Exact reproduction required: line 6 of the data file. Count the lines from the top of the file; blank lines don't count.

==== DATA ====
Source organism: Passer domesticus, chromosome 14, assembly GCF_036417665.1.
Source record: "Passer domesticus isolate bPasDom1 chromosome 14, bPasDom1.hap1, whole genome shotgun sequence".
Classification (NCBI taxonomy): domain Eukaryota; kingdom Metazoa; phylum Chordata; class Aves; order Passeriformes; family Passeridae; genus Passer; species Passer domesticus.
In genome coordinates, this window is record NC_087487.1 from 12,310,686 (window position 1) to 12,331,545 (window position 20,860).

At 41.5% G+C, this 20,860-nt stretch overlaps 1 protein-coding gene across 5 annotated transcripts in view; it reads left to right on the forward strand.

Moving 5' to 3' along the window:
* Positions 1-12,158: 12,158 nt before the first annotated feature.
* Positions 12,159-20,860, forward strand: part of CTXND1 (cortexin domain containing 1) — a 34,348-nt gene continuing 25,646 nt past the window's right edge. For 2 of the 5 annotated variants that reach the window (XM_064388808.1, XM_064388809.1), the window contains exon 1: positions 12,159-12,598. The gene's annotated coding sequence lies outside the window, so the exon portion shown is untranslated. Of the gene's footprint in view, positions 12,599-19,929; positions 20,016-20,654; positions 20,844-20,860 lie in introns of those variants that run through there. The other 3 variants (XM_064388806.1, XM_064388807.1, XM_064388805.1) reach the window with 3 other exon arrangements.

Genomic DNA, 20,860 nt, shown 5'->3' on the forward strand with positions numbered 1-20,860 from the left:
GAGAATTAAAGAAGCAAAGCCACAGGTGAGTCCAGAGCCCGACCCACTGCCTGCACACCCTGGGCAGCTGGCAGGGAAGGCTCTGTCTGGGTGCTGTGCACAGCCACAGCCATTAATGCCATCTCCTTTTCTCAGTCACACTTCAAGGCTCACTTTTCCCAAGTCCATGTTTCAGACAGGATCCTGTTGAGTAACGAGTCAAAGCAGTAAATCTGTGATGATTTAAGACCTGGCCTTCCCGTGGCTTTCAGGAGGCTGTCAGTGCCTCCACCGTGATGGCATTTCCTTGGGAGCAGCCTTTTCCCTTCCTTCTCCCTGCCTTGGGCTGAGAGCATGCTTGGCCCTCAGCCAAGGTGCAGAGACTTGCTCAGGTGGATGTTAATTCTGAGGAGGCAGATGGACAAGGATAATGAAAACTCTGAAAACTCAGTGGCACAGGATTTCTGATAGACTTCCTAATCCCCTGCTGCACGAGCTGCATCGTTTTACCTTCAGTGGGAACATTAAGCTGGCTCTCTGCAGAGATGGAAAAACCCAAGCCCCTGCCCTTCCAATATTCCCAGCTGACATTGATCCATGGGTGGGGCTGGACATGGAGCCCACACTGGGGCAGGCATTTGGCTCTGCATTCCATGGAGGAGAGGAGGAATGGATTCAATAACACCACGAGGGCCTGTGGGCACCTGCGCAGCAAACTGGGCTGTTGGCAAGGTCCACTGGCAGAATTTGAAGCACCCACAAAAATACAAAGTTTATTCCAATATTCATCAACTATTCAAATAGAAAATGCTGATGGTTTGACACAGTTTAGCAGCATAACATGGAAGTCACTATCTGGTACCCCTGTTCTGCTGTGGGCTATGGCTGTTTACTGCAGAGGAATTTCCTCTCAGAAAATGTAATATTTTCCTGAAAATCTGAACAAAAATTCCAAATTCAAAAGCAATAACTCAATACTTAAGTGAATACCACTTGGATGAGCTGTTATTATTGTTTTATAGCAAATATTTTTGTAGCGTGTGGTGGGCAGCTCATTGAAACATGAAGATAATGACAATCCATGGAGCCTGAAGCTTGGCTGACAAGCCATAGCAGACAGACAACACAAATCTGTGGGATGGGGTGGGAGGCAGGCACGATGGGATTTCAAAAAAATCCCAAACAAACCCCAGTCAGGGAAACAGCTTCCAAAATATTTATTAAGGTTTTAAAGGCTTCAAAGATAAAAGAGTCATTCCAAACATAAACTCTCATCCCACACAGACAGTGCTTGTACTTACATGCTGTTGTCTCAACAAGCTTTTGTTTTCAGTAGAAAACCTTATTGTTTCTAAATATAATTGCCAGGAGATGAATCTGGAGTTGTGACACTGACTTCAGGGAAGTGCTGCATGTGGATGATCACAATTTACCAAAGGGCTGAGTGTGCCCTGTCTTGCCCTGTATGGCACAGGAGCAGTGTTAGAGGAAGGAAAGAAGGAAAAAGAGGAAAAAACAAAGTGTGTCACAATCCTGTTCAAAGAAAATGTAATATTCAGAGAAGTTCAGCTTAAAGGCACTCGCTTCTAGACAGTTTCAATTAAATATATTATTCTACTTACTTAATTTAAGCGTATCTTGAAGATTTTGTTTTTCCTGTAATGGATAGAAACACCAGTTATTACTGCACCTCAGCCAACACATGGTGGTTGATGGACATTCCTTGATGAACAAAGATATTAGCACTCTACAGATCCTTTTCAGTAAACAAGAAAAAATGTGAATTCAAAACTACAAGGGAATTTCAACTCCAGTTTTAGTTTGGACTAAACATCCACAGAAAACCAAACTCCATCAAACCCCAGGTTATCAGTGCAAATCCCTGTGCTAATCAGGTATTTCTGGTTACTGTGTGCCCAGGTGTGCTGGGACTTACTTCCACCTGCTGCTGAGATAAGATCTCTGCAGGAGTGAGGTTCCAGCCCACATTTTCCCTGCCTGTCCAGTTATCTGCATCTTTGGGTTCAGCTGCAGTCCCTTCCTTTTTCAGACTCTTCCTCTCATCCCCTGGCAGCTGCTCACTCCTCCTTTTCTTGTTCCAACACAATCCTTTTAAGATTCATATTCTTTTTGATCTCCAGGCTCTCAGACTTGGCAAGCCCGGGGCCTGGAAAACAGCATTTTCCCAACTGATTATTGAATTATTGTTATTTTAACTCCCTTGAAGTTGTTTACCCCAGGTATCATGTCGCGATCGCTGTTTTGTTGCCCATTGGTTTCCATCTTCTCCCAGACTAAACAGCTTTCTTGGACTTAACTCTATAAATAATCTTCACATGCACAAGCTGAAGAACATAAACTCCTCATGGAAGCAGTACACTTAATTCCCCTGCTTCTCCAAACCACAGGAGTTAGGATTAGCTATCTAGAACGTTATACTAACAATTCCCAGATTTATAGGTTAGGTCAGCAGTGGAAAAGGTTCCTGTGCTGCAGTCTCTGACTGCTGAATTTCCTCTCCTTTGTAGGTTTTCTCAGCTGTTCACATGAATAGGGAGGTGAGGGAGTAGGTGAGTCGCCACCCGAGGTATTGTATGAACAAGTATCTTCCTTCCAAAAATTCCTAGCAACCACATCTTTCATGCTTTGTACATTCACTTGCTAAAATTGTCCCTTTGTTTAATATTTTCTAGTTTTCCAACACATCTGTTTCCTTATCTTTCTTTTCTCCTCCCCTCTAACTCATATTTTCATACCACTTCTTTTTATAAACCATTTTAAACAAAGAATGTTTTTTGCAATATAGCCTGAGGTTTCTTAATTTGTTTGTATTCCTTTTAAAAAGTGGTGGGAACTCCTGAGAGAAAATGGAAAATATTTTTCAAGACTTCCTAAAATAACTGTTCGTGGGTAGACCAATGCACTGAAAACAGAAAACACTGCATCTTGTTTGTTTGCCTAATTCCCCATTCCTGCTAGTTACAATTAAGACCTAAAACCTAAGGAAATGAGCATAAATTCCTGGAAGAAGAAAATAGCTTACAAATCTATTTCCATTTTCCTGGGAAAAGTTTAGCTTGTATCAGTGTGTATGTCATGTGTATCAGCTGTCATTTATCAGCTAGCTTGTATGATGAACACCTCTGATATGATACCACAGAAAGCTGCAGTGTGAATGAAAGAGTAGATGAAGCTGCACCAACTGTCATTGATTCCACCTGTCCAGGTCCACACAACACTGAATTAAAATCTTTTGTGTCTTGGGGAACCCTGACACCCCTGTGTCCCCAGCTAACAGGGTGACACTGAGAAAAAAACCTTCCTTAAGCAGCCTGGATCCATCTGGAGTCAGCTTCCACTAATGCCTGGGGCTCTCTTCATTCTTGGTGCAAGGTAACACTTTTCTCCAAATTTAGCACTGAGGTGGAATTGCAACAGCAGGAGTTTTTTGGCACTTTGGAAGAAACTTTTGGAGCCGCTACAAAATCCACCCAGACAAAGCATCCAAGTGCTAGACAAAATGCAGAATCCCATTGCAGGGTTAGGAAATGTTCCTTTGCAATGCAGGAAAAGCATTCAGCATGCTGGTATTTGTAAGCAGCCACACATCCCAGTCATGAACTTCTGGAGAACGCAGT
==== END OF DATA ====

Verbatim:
Moving 5' to 3' along the window: